As the world keeps rolling in the calamity of the pandemic, the creative sphere might face serious repercussions in showcasing work as serious social distancing measures have been put into place.
On that note, for artists hoping to exhibit their craft during lockdown, Boston’s Shelter In Place gallery has been mounting exhibitions of brand-new work over the past month. Built by artist Eben Haines, the miniature 20 by 30-inch gallery showcases scaled-down works in a model structure that encompasses foam, mat board, balsa wood and plexiglass.
The condensed space is extremely realistic, with high ceilings and skylights that allow light to enter the space and radiate the works.
Artists can submit works at a one-inch scale, which allows them to create and show seemingly[co1] impressive pieces while traditional exhibition spaces remain close. Each exhibition at Shelter In Place is based on submissions selected by Haines, his painter and gallery assistant, Delaney Dameron.
Haines and Dameron then capture the installation views and share them on the gallery’s Instagram. To avoid possible contamination during shipping, Shelter In Place has only been able to show works in the local Boston area. Haines hopes to eventually extend the opportunity to a larger group of artists.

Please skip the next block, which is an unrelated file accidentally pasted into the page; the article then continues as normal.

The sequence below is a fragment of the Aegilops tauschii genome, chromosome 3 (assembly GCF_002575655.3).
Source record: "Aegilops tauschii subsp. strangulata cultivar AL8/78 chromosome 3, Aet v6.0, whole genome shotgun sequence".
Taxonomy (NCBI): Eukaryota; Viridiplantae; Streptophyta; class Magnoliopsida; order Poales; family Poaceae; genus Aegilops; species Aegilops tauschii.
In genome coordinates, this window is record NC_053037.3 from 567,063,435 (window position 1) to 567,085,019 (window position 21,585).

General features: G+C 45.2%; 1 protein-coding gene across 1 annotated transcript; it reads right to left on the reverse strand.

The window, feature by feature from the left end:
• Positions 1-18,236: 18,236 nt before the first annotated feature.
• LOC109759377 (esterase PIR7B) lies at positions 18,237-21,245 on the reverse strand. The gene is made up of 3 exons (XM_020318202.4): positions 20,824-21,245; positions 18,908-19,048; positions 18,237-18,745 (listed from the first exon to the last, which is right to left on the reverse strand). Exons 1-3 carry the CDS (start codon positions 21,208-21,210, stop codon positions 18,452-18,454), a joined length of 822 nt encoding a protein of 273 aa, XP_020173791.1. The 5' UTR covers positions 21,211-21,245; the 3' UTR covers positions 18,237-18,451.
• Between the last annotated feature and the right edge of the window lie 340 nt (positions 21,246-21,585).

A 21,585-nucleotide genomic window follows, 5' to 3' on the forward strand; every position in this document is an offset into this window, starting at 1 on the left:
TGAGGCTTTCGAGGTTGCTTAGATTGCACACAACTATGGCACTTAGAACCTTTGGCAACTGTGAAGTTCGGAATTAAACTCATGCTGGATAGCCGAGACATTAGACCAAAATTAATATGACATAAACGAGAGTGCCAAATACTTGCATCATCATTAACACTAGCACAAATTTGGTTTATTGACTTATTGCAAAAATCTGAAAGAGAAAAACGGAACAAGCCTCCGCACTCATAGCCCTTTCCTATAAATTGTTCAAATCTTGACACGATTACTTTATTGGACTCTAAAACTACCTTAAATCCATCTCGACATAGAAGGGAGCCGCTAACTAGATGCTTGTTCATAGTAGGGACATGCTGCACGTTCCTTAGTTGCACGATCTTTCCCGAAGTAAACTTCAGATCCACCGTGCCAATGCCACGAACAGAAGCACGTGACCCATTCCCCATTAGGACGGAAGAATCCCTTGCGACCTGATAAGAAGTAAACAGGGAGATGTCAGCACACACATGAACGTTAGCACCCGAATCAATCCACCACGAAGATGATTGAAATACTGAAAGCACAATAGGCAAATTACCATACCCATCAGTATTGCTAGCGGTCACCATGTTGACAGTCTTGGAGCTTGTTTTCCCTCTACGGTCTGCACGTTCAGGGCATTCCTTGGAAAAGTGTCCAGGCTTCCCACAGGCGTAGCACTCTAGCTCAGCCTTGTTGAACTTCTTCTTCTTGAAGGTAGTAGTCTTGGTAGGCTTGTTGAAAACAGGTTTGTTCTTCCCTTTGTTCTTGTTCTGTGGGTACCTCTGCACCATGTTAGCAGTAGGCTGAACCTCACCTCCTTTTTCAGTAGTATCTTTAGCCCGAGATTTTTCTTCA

Local artists who can easily transport their work can review submission guidelines on Shelter In Place’s Instagram.
“I’m hoping that artists are able to get more eyes on their work and even sell some work during the pandemic and beyond,” said Haines.
“One of my ambitions for this project, besides urging people to step outside of their crisis mode for a little bit, is for artists to be able to use their submission proposals and photographs of their installed work to send to galleries, residencies, or grant programs, and have some momentum when the country opens back up.”
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